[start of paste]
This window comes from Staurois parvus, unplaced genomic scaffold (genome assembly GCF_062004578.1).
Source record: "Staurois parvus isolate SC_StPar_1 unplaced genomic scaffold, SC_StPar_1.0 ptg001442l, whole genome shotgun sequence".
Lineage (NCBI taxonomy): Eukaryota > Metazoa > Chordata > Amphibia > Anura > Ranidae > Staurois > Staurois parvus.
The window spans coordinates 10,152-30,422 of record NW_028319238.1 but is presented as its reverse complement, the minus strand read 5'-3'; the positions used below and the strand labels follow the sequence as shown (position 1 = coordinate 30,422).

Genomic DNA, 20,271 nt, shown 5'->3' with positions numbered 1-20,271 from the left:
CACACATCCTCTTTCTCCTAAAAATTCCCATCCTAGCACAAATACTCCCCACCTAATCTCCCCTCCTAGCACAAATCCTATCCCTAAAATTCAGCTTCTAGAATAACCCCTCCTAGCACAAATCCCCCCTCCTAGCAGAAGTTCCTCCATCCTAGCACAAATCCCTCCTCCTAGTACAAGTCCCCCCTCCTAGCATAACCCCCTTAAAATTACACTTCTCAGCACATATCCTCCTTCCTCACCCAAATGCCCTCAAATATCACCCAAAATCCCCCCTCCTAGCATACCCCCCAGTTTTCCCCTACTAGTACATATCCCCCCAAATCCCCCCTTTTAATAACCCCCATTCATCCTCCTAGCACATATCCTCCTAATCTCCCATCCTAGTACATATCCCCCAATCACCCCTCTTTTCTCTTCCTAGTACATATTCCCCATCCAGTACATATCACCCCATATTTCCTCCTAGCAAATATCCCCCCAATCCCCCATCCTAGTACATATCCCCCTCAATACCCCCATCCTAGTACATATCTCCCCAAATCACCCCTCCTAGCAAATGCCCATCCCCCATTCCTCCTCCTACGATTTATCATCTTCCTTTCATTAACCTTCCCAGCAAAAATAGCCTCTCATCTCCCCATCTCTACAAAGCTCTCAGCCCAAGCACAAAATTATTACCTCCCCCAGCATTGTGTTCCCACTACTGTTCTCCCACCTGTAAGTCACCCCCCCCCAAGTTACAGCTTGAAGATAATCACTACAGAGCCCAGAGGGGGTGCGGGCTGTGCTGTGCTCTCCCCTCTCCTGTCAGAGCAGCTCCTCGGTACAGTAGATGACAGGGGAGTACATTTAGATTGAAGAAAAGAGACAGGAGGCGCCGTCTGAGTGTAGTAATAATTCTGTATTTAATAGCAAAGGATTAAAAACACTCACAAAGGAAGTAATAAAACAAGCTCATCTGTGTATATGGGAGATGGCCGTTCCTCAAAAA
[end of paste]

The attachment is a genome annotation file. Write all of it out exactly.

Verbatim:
This window comes from Staurois parvus, unplaced genomic scaffold (genome assembly GCF_062004578.1).
Source record: "Staurois parvus isolate SC_StPar_1 unplaced genomic scaffold, SC_StPar_1.0 ptg001442l, whole genome shotgun sequence".
Lineage (NCBI taxonomy): Eukaryota > Metazoa > Chordata > Amphibia > Anura > Ranidae > Staurois > Staurois parvus.
The window spans coordinates 10,152-30,422 of record NW_028319238.1 but is presented as its reverse complement, the minus strand read 5'-3'; the positions used below and the strand labels follow the sequence as shown (position 1 = coordinate 30,422).

Genomic DNA, 20,271 nt, shown 5'->3' with positions numbered 1-20,271 from the left:
CACACATCCTCTTTCTCCTAAAAATTCCCATCCTAGCACAAATACTCCCCACCTAATCTCCCCTCCTAGCACAAATCCTATCCCTAAAATTCAGCTTCTAGAATAACCCCTCCTAGCACAAATCCCCCCTCCTAGCAGAAGTTCCTCCATCCTAGCACAAATCCCTCCTCCTAGTACAAGTCCCCCCTCCTAGCATAACCCCCTTAAAATTACACTTCTCAGCACATATCCTCCTTCCTCACCCAAATGCCCTCAAATATCACCCAAAATCCCCCCTCCTAGCATACCCCCCAGTTTTCCCCTACTAGTACATATCCCCCCAAATCCCCCCTTTTAATAACCCCCATTCATCCTCCTAGCACATATCCTCCTAATCTCCCATCCTAGTACATATCCCCCAATCACCCCTCTTTTCTCTTCCTAGTACATATTCCCCATCCAGTACATATCACCCCATATTTCCTCCTAGCAAATATCCCCCCAATCCCCCATCCTAGTACATATCCCCCTCAATACCCCCATCCTAGTACATATCTCCCCAAATCACCCCTCCTAGCAAATGCCCATCCCCCATTCCTCCTCCTACGATTTATCATCTTCCTTTCATTAACCTTCCCAGCAAAAATAGCCTCTCATCTCCCCATCTCTACAAAGCTCTCAGCCCAAGCACAAAATTATTACCTCCCCCAGCATTGTGTTCCCACTACTGTTCTCCCACCTGTAAGTCACCCCCCCCCAAGTTACAGCTTGAAGATAATCACTACAGAGCCCAGAGGGGGTGCGGGCTGTGCTGTGCTCTCCCCTCTCCTGTCAGAGCAGCTCCTCGGTACAGTAGATGACAGGGGAGTACATTTAGATTGAAGAAAAGAGACAGGAGGCGCCGTCTGAGTGTAGTAATAATTCTGTATTTAATAGCAAAGGATTAAAAACACTCACAAAGGAAGTAATAAAACAAGCTCATCTGTGTATATGGGAGATGGCCGTTCCTCAAAAA